Ten reasons PhD students are a good fit for the Open Innovation Team

The Open Innovation Team (OIT) usually has between five and eight PhD students working in the team on placement. We rarely have experience of policy, but we’re told we do a great job. So, why do PhDs seem to make good Civil Servants? Here are 10 reasons:

Here’s our current batch of PhD students, from left to right; Sarah Oufan, Rosa Hodgkin, Sophia Peacock, Lizzie Atkinson, Marc Goldfinger, Peter West, Sarah Sheehy, and Rachel Efrat.

(1) Research skills: the core of any PhD is about learning to become a good researcher. Our research skills come in very handy at the OIT when we’re asked to summarise research, scope projects, or do “deep-dive” reviews on priority issues.

(2) Dealing with complexity and uncertainty: PhDs are always complicated and students are rarely 100% sure of their focus or conclusions. Experience of projects where complexity and uncertainty are defining features helps students cope with the pace and complexity of the policy making process.

(3) Independent working: we’re used to working with minimum supervision and we have a make-it-work attitude. In the OIT, we work independently on projects, using our own initiative to make contacts and develop projects.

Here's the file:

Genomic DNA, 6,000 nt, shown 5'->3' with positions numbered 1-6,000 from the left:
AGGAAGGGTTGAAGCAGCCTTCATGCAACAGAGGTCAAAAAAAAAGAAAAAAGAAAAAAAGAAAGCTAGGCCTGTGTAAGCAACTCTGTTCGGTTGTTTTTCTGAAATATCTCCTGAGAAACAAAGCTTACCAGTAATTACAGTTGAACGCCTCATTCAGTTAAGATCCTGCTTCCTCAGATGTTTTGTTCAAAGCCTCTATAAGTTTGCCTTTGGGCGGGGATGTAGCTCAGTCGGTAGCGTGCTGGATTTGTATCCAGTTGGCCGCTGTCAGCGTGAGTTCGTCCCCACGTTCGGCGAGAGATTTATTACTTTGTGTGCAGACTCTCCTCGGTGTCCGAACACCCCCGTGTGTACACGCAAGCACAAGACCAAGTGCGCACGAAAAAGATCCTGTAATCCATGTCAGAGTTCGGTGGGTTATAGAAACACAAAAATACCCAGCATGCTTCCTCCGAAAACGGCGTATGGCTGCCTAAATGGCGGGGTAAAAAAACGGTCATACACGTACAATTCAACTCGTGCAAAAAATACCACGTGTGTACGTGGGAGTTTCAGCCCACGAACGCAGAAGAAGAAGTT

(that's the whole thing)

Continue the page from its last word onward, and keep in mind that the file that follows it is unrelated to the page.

(4) Being flexible: we’re used to balancing multiple duties and adapting to operate in different circumstances. Being flexible is key to managing duties in the OIT, as we’re expected to juggle a number of projects, meetings, research and other tasks.

(5) Thinking outside the box: PhD research must address research gaps or incorporate novel ideas. In the OIT, thinking outside the box is key to fostering new relationships across Whitehall and proposing new policy projects.

(6) Effective communication: PhD students normally work with a wide range of people, including students, professors and senior management. Similarly, the OIT, liaise between government officials and academics.

(7) Problem solving: PhD students are used to thinking systematically and seeking out solutions to problems. The OIT is constantly faced with problems. Having a “can-do- attitude” and actively seeking solutions is key.

(8) Delivering outputs: we’re experienced in delivering both short term and long term goals (e.g: conference papers, thesis chapters, teaching preparation). In a team driven by the concept of “quick wins”, rapid delivery of outputs is a prized skill.

(9) Report writing: we’re experienced in writing and presenting research to both academic and non-academic audiences. This flexibility is useful when dealing with government officials, academics and third sector organisations.

(10) Knowledge of academia: we use our contacts in academia to flag potential collaborations between policy makers and researchers.


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